They have not eaten for the past 86 million years, but these deep-sea bacteria found on the bottom of the Pacific Ocean are not peckish either — as they don't really need food to survive, scientists say.
The hardy microbes, discovered when researchers drilled into a layer of soft red clay at the bottom of the Pacific Gyre, may have the world's slowest metabolism, with barely enough oxygen and nutrients needed to keep them alive. Believed to have remained untouched for almost 86 million years — well before dinosaurs went extinct — the microbes consume oxygen in quantities which are too small to be measured, the researchers said.
“We normally cannot see what rate they are working at,” Hans Roy, a geomicrobiologist at Aarhus University in Denmark, said of the microbes.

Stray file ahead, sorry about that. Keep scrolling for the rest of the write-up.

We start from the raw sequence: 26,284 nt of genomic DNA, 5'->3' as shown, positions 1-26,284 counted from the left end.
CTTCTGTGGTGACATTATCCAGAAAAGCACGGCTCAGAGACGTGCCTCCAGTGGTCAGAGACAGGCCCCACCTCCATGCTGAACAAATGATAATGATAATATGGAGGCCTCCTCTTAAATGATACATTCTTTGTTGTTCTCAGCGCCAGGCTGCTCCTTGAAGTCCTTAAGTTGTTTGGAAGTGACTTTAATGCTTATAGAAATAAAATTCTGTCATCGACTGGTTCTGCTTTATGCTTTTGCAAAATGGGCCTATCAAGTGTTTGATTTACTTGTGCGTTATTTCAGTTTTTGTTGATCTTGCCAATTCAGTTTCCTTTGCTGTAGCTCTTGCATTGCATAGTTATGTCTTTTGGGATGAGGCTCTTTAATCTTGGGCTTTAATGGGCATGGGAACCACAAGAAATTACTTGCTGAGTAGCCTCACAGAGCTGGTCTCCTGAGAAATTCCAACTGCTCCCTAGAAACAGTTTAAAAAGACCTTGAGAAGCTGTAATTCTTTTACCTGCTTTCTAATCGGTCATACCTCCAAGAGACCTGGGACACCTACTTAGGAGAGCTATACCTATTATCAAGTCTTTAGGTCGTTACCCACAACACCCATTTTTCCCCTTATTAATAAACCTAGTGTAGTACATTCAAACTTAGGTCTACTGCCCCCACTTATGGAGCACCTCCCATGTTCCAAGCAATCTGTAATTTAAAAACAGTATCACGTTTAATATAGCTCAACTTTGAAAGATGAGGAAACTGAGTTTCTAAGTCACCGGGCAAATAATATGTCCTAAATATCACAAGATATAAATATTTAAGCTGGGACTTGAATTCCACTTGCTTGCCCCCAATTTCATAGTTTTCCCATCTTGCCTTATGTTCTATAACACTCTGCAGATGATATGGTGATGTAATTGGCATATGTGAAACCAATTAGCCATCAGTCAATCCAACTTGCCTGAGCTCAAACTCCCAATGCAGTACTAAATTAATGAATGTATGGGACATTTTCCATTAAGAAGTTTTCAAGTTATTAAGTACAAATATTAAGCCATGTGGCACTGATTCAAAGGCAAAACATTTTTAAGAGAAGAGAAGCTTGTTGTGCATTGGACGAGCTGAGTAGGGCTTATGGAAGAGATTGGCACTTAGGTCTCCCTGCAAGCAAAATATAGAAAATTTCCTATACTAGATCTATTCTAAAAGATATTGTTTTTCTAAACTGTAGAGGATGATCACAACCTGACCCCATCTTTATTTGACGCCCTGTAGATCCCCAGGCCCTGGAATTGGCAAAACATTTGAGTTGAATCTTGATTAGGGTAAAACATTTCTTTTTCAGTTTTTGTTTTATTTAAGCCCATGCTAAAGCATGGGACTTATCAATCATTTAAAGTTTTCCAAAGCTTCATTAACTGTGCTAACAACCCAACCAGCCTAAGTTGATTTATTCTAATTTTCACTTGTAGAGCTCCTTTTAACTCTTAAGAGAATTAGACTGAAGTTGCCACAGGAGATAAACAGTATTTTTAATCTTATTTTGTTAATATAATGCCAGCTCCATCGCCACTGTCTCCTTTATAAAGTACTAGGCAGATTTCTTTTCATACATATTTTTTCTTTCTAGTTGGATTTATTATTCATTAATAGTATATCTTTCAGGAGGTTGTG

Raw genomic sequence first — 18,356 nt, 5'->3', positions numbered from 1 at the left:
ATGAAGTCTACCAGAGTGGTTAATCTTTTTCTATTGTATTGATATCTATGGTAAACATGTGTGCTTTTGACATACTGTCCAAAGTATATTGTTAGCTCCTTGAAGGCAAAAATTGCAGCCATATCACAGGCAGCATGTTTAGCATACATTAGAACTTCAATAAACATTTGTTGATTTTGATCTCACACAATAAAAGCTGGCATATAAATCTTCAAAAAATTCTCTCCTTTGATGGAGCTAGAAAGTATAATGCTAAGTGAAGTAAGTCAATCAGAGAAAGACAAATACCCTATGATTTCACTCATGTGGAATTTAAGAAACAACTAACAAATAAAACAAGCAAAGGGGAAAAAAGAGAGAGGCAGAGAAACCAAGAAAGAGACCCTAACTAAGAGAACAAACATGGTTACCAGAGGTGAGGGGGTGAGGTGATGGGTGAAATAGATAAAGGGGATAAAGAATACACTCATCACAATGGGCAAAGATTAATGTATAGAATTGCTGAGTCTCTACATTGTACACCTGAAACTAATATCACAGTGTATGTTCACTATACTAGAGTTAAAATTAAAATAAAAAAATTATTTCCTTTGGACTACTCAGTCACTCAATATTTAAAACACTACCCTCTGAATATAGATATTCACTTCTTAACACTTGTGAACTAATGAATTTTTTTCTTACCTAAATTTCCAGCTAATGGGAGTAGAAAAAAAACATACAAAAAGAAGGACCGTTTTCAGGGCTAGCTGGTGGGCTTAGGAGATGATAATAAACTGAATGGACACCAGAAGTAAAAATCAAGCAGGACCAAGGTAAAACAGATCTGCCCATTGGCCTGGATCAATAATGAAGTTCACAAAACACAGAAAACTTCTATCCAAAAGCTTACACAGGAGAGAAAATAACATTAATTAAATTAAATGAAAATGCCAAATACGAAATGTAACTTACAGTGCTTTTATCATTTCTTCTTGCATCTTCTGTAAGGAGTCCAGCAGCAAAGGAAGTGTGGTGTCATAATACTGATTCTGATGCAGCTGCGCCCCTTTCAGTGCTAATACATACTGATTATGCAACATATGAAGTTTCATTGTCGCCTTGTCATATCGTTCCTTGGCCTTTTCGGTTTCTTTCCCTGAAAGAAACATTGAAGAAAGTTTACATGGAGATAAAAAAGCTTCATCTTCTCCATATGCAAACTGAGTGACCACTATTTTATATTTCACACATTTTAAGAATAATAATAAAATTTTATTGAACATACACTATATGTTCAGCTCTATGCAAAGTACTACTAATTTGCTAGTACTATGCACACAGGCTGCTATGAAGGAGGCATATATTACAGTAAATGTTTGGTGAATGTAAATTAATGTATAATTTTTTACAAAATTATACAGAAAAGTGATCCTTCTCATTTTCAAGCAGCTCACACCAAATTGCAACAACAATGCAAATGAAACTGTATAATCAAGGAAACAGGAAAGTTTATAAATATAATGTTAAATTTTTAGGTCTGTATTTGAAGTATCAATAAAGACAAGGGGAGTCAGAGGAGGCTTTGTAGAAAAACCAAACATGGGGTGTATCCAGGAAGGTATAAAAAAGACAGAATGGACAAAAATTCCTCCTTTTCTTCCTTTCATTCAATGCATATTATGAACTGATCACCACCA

“It's so slow for us, it looked like suspended animation,” Roy was quoted as saying by the New York Times.
For their study, published in the journal Science, Dr Roy and his colleagues measured the oxygen concentration in layers of sediment gathered from the sea bottom in the North Pacific Gyre, off Hawaii, 100 feet below the surface.
They calculated how much oxygen should have diffused into each layer of the sediment. Any missing oxygen was likely to have been consumed by the microbes, Dr Roy said.
The deepest microbes that the researchers observed used just 0.001 femtomoles of oxygen per day; to put it another way, it would take 10 years for a microbe to consume the amount that a human inhales in a single breath.
“They are surviving on a minimum energy limit. The whole community seems to be hovering right at the hunger limit,” Dr Roy said.
The deep-sea microbes still largely remain a mystery to scientists, he added. As they are so slow-moving they are difficult to study.